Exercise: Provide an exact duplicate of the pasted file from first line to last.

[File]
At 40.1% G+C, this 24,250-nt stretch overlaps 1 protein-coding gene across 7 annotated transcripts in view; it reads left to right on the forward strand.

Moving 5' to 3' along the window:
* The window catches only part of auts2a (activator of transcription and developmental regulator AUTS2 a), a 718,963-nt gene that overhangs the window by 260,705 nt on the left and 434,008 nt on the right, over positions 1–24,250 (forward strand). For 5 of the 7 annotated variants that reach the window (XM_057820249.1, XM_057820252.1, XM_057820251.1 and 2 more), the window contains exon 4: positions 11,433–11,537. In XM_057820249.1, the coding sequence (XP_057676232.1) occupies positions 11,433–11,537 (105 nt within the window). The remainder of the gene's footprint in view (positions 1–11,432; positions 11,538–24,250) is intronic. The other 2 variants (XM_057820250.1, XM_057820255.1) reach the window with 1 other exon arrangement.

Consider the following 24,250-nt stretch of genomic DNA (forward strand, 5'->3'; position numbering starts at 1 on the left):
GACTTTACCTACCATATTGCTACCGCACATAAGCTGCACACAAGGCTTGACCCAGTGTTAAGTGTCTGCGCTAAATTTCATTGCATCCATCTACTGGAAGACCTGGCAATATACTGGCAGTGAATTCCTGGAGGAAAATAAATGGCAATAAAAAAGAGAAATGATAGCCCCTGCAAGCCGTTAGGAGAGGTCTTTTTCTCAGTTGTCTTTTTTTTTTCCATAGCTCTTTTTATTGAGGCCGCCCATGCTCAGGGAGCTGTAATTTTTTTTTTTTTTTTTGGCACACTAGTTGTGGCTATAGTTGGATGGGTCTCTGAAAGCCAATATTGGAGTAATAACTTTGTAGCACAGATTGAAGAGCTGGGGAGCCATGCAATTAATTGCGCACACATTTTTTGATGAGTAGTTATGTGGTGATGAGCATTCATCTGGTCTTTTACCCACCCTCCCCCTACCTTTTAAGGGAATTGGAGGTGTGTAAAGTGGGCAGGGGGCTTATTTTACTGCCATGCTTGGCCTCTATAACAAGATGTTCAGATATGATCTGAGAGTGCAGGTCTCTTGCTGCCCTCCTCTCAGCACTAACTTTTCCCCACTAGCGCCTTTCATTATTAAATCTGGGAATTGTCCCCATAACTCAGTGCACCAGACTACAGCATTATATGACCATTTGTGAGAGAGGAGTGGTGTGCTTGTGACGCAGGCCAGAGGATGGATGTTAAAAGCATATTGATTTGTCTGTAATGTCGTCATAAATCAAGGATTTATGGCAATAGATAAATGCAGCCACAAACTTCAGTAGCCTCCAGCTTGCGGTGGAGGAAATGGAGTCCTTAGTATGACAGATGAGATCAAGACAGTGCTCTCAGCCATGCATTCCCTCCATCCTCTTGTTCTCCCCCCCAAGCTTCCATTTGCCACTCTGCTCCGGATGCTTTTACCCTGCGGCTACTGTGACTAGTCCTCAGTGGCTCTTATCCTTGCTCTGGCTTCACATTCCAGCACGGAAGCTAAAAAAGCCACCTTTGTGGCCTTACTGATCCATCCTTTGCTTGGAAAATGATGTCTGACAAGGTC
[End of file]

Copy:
At 40.1% G+C, this 24,250-nt stretch overlaps 1 protein-coding gene across 7 annotated transcripts in view; it reads left to right on the forward strand.

Moving 5' to 3' along the window:
* The window catches only part of auts2a (activator of transcription and developmental regulator AUTS2 a), a 718,963-nt gene that overhangs the window by 260,705 nt on the left and 434,008 nt on the right, over positions 1–24,250 (forward strand). For 5 of the 7 annotated variants that reach the window (XM_057820249.1, XM_057820252.1, XM_057820251.1 and 2 more), the window contains exon 4: positions 11,433–11,537. In XM_057820249.1, the coding sequence (XP_057676232.1) occupies positions 11,433–11,537 (105 nt within the window). The remainder of the gene's footprint in view (positions 1–11,432; positions 11,538–24,250) is intronic. The other 2 variants (XM_057820250.1, XM_057820255.1) reach the window with 1 other exon arrangement.

Consider the following 24,250-nt stretch of genomic DNA (forward strand, 5'->3'; position numbering starts at 1 on the left):
GACTTTACCTACCATATTGCTACCGCACATAAGCTGCACACAAGGCTTGACCCAGTGTTAAGTGTCTGCGCTAAATTTCATTGCATCCATCTACTGGAAGACCTGGCAATATACTGGCAGTGAATTCCTGGAGGAAAATAAATGGCAATAAAAAAGAGAAATGATAGCCCCTGCAAGCCGTTAGGAGAGGTCTTTTTCTCAGTTGTCTTTTTTTTTTCCATAGCTCTTTTTATTGAGGCCGCCCATGCTCAGGGAGCTGTAATTTTTTTTTTTTTTTTTGGCACACTAGTTGTGGCTATAGTTGGATGGGTCTCTGAAAGCCAATATTGGAGTAATAACTTTGTAGCACAGATTGAAGAGCTGGGGAGCCATGCAATTAATTGCGCACACATTTTTTGATGAGTAGTTATGTGGTGATGAGCATTCATCTGGTCTTTTACCCACCCTCCCCCTACCTTTTAAGGGAATTGGAGGTGTGTAAAGTGGGCAGGGGGCTTATTTTACTGCCATGCTTGGCCTCTATAACAAGATGTTCAGATATGATCTGAGAGTGCAGGTCTCTTGCTGCCCTCCTCTCAGCACTAACTTTTCCCCACTAGCGCCTTTCATTATTAAATCTGGGAATTGTCCCCATAACTCAGTGCACCAGACTACAGCATTATATGACCATTTGTGAGAGAGGAGTGGTGTGCTTGTGACGCAGGCCAGAGGATGGATGTTAAAAGCATATTGATTTGTCTGTAATGTCGTCATAAATCAAGGATTTATGGCAATAGATAAATGCAGCCACAAACTTCAGTAGCCTCCAGCTTGCGGTGGAGGAAATGGAGTCCTTAGTATGACAGATGAGATCAAGACAGTGCTCTCAGCCATGCATTCCCTCCATCCTCTTGTTCTCCCCCCCAAGCTTCCATTTGCCACTCTGCTCCGGATGCTTTTACCCTGCGGCTACTGTGACTAGTCCTCAGTGGCTCTTATCCTTGCTCTGGCTTCACATTCCAGCACGGAAGCTAAAAAAGCCACCTTTGTGGCCTTACTGATCCATCCTTTGCTTGGAAAATGATGTCTGACAAGGTC